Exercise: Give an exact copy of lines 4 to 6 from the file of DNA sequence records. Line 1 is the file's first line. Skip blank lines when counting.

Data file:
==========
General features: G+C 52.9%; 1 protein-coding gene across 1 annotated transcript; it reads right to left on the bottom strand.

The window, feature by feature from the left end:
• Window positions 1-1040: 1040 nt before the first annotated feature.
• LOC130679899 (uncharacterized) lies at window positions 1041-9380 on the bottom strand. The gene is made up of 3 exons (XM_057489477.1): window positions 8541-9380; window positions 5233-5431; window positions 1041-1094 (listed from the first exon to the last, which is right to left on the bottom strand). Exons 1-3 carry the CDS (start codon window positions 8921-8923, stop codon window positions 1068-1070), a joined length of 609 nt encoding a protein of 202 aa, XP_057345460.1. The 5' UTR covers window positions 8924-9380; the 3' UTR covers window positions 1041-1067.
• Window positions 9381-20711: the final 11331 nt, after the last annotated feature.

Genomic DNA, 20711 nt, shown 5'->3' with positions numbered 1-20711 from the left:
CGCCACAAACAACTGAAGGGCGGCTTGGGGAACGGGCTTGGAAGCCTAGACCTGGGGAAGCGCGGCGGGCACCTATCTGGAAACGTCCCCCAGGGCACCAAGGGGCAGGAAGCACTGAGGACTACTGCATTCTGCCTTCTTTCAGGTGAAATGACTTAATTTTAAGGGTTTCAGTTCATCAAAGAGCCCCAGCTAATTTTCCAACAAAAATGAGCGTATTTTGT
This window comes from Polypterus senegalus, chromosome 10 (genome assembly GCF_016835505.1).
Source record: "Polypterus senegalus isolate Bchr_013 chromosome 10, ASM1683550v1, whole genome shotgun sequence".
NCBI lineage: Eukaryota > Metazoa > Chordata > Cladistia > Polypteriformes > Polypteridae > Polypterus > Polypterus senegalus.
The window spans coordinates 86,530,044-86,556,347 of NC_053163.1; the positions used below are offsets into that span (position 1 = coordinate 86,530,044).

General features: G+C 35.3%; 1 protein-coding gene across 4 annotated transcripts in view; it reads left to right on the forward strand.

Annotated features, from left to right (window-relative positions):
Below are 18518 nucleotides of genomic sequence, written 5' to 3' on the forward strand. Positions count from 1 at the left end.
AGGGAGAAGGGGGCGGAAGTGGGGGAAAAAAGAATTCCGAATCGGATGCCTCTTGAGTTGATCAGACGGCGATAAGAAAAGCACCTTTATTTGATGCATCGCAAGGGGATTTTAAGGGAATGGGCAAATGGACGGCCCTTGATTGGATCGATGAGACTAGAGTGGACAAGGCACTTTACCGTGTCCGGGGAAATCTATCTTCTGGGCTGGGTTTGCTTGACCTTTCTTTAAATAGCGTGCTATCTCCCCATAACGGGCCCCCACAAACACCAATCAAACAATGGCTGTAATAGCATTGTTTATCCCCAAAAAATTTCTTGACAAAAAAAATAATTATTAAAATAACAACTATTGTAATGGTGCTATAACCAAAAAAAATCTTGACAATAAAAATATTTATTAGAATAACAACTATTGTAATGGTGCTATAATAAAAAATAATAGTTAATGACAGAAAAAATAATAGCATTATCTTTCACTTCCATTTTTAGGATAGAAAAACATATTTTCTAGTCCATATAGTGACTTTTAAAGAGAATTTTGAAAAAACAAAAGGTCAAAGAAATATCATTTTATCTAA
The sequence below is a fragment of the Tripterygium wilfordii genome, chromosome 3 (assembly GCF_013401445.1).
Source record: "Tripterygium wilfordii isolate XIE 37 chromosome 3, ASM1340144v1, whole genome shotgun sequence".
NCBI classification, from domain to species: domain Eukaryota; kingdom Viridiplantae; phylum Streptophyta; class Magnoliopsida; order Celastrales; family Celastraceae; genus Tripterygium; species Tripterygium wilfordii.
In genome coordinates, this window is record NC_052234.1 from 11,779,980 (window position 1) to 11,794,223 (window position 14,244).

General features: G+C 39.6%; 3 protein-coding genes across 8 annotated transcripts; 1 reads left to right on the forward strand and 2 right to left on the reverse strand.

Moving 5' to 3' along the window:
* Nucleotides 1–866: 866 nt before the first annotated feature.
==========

• LOC130679899 (uncharacterized) lies at window positions 1041-9380 on the bottom strand. The gene is made up of 3 exons (XM_057489477.1): window positions 8541-9380; window positions 5233-5431; window positions 1041-1094 (listed from the first exon to the last, which is right to left on the bottom strand). Exons 1-3 carry the CDS (start codon window positions 8921-8923, stop codon window positions 1068-1070), a joined length of 609 nt encoding a protein of 202 aa, XP_057345460.1. The 5' UTR covers window positions 8924-9380; the 3' UTR covers window positions 1041-1067.
• Window positions 9381-20711: the final 11331 nt, after the last annotated feature.

Genomic DNA, 20711 nt, shown 5'->3' with positions numbered 1-20711 from the left: